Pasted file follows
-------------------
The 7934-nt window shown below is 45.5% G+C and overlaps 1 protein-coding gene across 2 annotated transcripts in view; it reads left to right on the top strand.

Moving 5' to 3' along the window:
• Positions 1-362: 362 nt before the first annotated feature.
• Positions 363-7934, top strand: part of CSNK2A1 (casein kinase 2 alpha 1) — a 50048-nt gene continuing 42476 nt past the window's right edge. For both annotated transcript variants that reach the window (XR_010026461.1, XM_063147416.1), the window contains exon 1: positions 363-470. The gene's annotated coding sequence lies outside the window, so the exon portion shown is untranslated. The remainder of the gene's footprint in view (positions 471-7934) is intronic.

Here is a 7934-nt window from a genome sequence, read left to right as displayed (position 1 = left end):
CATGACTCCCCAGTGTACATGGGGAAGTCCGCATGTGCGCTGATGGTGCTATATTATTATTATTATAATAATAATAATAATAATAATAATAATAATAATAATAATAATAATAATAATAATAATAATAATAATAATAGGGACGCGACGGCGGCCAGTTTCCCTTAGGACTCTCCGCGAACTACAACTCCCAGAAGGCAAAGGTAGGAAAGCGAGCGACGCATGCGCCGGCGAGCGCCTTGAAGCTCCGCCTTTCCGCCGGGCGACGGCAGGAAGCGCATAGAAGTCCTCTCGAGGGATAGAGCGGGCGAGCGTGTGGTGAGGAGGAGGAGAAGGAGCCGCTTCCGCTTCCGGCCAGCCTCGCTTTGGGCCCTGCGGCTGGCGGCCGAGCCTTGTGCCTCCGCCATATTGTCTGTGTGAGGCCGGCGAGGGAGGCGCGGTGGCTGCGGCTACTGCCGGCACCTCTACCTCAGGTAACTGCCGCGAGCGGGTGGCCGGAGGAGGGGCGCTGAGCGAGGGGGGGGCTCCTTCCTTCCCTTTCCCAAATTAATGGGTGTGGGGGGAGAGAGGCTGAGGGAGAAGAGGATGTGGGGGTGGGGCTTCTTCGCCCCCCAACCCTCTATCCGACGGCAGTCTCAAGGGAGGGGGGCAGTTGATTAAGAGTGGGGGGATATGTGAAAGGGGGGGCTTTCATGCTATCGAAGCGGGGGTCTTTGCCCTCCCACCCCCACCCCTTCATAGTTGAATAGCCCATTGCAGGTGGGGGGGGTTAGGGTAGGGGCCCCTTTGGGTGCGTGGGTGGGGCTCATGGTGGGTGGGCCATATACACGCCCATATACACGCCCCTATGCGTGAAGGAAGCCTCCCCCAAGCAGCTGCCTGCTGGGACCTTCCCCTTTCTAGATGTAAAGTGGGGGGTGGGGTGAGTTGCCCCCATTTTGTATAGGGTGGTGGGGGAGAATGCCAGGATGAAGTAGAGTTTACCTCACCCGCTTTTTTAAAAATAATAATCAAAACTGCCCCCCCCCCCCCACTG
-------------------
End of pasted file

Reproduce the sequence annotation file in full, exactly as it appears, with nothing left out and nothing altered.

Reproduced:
The 7934-nt window shown below is 45.5% G+C and overlaps 1 protein-coding gene across 2 annotated transcripts in view; it reads left to right on the top strand.

Moving 5' to 3' along the window:
• Positions 1-362: 362 nt before the first annotated feature.
• Positions 363-7934, top strand: part of CSNK2A1 (casein kinase 2 alpha 1) — a 50048-nt gene continuing 42476 nt past the window's right edge. For both annotated transcript variants that reach the window (XR_010026461.1, XM_063147416.1), the window contains exon 1: positions 363-470. The gene's annotated coding sequence lies outside the window, so the exon portion shown is untranslated. The remainder of the gene's footprint in view (positions 471-7934) is intronic.

Here is a 7934-nt window from a genome sequence, read left to right as displayed (position 1 = left end):
CATGACTCCCCAGTGTACATGGGGAAGTCCGCATGTGCGCTGATGGTGCTATATTATTATTATTATAATAATAATAATAATAATAATAATAATAATAATAATAATAATAATAATAATAATAATAATAATAATAATAGGGACGCGACGGCGGCCAGTTTCCCTTAGGACTCTCCGCGAACTACAACTCCCAGAAGGCAAAGGTAGGAAAGCGAGCGACGCATGCGCCGGCGAGCGCCTTGAAGCTCCGCCTTTCCGCCGGGCGACGGCAGGAAGCGCATAGAAGTCCTCTCGAGGGATAGAGCGGGCGAGCGTGTGGTGAGGAGGAGGAGAAGGAGCCGCTTCCGCTTCCGGCCAGCCTCGCTTTGGGCCCTGCGGCTGGCGGCCGAGCCTTGTGCCTCCGCCATATTGTCTGTGTGAGGCCGGCGAGGGAGGCGCGGTGGCTGCGGCTACTGCCGGCACCTCTACCTCAGGTAACTGCCGCGAGCGGGTGGCCGGAGGAGGGGCGCTGAGCGAGGGGGGGGCTCCTTCCTTCCCTTTCCCAAATTAATGGGTGTGGGGGGAGAGAGGCTGAGGGAGAAGAGGATGTGGGGGTGGGGCTTCTTCGCCCCCCAACCCTCTATCCGACGGCAGTCTCAAGGGAGGGGGGCAGTTGATTAAGAGTGGGGGGATATGTGAAAGGGGGGGCTTTCATGCTATCGAAGCGGGGGTCTTTGCCCTCCCACCCCCACCCCTTCATAGTTGAATAGCCCATTGCAGGTGGGGGGGGTTAGGGTAGGGGCCCCTTTGGGTGCGTGGGTGGGGCTCATGGTGGGTGGGCCATATACACGCCCATATACACGCCCCTATGCGTGAAGGAAGCCTCCCCCAAGCAGCTGCCTGCTGGGACCTTCCCCTTTCTAGATGTAAAGTGGGGGGTGGGGTGAGTTGCCCCCATTTTGTATAGGGTGGTGGGGGAGAATGCCAGGATGAAGTAGAGTTTACCTCACCCGCTTTTTTAAAAATAATAATCAAAACTGCCCCCCCCCCCCCACTG